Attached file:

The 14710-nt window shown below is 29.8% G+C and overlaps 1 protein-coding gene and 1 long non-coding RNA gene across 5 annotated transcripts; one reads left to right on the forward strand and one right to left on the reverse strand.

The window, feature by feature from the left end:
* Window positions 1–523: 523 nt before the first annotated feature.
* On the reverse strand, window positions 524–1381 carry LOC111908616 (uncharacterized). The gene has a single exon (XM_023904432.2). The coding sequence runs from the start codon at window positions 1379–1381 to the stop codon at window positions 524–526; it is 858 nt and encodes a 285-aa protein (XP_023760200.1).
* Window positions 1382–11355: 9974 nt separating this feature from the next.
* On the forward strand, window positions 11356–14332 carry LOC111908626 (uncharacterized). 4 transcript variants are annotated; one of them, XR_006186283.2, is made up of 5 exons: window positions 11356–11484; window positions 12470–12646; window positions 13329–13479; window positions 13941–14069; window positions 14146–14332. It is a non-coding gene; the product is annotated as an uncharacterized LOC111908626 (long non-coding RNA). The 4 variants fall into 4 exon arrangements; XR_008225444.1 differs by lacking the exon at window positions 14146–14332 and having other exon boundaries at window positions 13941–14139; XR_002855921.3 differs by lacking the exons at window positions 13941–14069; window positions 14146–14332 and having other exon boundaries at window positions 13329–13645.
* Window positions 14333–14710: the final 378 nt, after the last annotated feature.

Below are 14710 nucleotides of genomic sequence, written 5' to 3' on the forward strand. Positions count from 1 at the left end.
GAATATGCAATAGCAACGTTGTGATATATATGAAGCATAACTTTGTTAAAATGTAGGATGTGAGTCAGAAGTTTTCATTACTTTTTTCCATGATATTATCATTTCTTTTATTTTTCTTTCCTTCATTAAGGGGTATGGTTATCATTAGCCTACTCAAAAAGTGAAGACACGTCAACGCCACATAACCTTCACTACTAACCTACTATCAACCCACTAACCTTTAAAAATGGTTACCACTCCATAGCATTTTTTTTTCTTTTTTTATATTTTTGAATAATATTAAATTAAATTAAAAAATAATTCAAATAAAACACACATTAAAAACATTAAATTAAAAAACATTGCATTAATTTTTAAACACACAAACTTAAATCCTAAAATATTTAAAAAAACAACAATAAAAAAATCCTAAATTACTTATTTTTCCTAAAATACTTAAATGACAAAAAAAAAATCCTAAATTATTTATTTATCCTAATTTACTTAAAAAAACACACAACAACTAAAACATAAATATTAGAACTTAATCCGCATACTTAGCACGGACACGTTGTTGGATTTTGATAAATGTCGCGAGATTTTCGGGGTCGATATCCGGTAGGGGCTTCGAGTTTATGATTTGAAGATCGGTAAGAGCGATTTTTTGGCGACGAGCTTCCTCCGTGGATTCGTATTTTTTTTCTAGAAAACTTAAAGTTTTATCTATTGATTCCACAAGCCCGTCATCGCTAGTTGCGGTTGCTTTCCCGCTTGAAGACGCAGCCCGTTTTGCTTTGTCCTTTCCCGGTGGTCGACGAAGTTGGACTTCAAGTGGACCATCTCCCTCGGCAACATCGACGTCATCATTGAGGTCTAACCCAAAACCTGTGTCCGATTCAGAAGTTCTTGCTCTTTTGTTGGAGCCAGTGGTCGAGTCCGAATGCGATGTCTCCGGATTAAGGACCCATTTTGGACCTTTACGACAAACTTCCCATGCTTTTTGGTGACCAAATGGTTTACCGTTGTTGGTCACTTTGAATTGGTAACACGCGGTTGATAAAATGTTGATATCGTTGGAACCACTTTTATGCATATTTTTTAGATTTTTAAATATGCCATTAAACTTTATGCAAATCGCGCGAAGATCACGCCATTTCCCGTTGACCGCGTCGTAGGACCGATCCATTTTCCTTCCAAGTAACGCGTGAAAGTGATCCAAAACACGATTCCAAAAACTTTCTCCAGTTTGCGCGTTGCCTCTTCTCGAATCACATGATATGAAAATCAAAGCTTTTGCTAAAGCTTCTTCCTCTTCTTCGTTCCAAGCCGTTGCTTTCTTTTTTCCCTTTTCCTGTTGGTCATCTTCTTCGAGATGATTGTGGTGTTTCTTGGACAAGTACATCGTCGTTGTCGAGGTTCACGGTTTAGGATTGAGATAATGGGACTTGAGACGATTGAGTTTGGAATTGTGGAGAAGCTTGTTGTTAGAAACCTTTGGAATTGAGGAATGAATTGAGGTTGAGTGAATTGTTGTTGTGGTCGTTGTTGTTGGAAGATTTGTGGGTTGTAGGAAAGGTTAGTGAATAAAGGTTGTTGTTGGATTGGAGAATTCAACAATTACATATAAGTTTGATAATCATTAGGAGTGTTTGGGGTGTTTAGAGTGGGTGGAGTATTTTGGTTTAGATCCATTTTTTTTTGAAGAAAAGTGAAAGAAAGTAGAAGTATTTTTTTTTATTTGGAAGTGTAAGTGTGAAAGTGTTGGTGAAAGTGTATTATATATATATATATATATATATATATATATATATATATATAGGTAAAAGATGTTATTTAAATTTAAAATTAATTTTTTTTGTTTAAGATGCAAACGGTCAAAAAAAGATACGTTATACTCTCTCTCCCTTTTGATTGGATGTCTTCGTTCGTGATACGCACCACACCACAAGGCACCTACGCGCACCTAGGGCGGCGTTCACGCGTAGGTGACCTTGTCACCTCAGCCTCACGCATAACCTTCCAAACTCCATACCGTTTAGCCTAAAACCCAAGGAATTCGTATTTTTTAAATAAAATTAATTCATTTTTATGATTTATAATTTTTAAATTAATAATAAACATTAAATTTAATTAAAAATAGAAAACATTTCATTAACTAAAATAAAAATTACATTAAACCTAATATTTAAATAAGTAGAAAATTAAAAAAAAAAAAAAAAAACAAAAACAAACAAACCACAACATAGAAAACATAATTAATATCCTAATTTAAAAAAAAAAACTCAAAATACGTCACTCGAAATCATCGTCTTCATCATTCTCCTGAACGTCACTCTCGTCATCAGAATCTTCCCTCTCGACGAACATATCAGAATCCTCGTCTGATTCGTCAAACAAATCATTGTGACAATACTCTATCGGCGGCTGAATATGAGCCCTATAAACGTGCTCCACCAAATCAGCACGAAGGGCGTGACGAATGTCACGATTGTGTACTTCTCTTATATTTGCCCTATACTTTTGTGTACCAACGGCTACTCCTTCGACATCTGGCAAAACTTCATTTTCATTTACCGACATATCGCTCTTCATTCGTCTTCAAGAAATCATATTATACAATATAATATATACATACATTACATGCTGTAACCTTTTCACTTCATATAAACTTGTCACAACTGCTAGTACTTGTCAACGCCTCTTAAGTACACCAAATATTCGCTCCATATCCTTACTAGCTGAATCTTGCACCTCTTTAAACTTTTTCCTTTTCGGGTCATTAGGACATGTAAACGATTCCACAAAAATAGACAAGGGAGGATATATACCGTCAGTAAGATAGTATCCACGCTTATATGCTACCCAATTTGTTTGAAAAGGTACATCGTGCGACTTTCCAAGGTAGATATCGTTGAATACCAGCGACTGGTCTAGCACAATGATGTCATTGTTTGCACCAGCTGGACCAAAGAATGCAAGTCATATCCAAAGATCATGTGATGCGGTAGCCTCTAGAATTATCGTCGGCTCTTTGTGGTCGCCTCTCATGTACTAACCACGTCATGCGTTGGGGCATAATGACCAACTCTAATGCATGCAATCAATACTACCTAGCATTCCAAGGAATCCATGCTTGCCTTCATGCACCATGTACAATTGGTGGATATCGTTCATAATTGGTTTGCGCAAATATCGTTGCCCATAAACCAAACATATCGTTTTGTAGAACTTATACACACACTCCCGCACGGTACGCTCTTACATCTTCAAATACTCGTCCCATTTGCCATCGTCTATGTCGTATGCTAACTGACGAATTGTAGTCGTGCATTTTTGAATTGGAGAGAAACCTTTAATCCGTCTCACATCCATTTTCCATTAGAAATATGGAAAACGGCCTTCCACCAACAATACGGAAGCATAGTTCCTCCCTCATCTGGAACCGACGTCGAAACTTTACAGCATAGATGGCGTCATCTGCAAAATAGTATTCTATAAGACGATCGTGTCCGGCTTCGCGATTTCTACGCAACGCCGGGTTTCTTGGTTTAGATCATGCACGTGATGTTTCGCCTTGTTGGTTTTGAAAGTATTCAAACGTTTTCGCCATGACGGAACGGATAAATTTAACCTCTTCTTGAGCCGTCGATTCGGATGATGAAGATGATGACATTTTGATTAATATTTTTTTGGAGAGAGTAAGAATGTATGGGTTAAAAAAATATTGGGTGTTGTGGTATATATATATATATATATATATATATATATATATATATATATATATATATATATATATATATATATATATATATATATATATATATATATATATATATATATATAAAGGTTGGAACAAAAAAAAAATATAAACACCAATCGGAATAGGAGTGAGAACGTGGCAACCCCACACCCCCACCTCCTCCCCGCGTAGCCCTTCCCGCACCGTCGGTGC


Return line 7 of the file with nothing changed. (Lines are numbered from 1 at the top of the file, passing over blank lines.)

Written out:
* Window positions 14333–14710: the final 378 nt, after the last annotated feature.